Better late than never. After a disappointing start to its vaccine rollout, Japan got on its feet in August, vaccinating as many as 1.58% of the population per day at the peak of the campaign. For context, the highest level of daily doses administered in the U.S. was 1.01% in April1.
Though Japan’s vaccination pace has tapered as the ranks of the inoculated builds, it’s now in that zone where anyone who wants the vaccine can easily get it. Critically, more than four out of every five seniors have been fully vaccinated, with that cohort’s proportion surpassing that of the U.S. in mid-August2.
Nevertheless, the younger age groups’ vaccination rate still lags that of Western Europe and North America, though it appears a full catch-up with other G7 members should be on the docket for next month.
With Japan no longer behind on COVID-19 vaccinations, its relative investment merit falls back on traditional metrics such as valuations and the matter of whether the country’s shareholder friendliness is on the mend.
The latter is a particular sticking point.
Piles of Cash
Shareholder rights—or lack thereof—has long been an issue with Japan, particularly the far-too-ubiquitous scenario where corporations have piles of cash but pay peanuts in dividends. Year after year, the cash stockpile crushes profitability metrics such as return on equity (ROE) because the earned interest rate is in the basement.
Nevertheless, sometimes the story does not completely line up with the actual situation on the ground. MSCI Japan’s component companies increased dividends at a 7% annual clip from 2012–2019. Perhaps more importantly, payouts were cut just 3% in reaction to COVID-19 lockdowns. That is a notably different experience than in most of the rest of the developed world (figure 1).
Figure 1: Dividend Growth, Developed Markets
Suddenly the market finds itself in a scenario where the MSCI Japan index—long notorious for paltry dividends—exceeds the yield of the S&P 500 by 71 basis points (2.03% vs. 1.32%). Our own WisdomTree Japan Hedged Equity Fund (DXJ) yields 2.82%, about double what can be found in the U.S. broad market.
Additionally, DXJ’s forward earnings multiple is 12.3, so its earnings yield is the reciprocal of that figure, 8.1%. In contrast, the S&P 500’s forward price-to-earnings (P/E) multiple is 22.2; its earnings yield is just 4.5%.
There are some promising developments for investors who itch for dividend boosts. With COVID-19 dominating global headlines, it was easy to miss the update to Japan’s corporate governance code, which happened in June.
Notable developments include a new requirement that the number of independent board directors must increase from two individuals to one-third of the mix. Additionally, on board diversity, there is a push to put non-Japanese in senior management, potentially mitigating cronyism. Another initiative that may help Japan’s stock market is a new requirement to publish disclosure materials in English.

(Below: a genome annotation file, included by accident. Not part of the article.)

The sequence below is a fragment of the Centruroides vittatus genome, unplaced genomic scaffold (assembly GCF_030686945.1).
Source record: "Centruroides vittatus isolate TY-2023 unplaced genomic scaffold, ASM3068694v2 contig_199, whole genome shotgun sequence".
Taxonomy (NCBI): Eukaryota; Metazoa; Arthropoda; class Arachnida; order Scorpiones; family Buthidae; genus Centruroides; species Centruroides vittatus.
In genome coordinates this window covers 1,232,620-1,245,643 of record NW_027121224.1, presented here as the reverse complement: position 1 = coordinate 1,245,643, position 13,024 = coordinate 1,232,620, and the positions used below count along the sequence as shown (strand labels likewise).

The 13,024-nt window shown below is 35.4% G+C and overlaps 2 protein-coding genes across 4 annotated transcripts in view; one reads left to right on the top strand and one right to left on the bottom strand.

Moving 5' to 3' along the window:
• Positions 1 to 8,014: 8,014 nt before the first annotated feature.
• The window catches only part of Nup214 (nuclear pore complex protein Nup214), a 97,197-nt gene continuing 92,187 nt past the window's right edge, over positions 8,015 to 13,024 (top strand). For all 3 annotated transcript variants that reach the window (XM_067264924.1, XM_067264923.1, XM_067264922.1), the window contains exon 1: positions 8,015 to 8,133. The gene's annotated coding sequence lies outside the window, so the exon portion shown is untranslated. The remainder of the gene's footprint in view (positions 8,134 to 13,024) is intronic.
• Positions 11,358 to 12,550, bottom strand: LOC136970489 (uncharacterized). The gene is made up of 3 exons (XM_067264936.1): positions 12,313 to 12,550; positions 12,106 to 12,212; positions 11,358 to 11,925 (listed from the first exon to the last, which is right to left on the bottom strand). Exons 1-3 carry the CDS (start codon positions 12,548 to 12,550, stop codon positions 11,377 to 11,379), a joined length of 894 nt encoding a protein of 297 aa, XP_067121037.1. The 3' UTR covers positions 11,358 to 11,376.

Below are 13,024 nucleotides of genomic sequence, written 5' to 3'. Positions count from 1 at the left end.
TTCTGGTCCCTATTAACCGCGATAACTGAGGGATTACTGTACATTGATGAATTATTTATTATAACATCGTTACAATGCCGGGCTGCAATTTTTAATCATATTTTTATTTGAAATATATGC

Something else to note: a common instinct to self-insure at the household level, which may help Japan’s economy hold up better than others in the event of some systemic shock. To wit, over half of household assets are held in bank accounts or cash, about five times the U.S. proportion (figure 2).
Things are clicking for Corporate Japan; with about 10 points of forward P/E “savings” in DXJ relative to the S&P 500, it could be a contrarian value play for investors willing to engage the world’s third-largest economy.
This post first appeared on August 30 on the WisdomTree blog.
Photo Credit: Einheit 00 via Flickr Creative Commons
1 Source: Our World in Data.
2 Japan Reaches 100m COVID-19 Doses, Surpasses U.S. in Proportion of Older Folk Fully Vaccinated, Straits Times, 8/11/21.
Performance is historical and does not guarantee future results. Current performance may be lower or higher than quoted. Investment returns and principal value of an investment will fluctuate so that an investor’s shares, when redeemed, may be worth more or less than their original cost.
The MSCI Japan Index is designed to measure the performance of the large and mid cap segments of the Japanese market. With 272 constituents, the index covers approximately 85% of the free float-adjusted market capitalization in Japan. The Standard and Poor’s 500, or simply the S&P 500, is a stock market index tracking the performance of 500 large companies listed on stock exchanges in the United States. Investors can’t invest directly in indexes.
There are risks associated with investing, including the possible loss of principal. Foreign investing involves special risks, such as risk of loss from currency fluctuation or political or economic uncertainty. The Funds focus their investments in Japan, thereby increasing the impact of events and developments in Japan that can adversely affect performance. Investments in currency involve additional special risks, such as credit risk, interest rate fluctuations, derivative investments which can be volatile and may be less liquid than other securities, and more sensitive to the effect of varied economic conditions. As DXJ and DXJS can have a high concentration in some issuers, the Funds can be adversely impacted by changes affecting those issuers.
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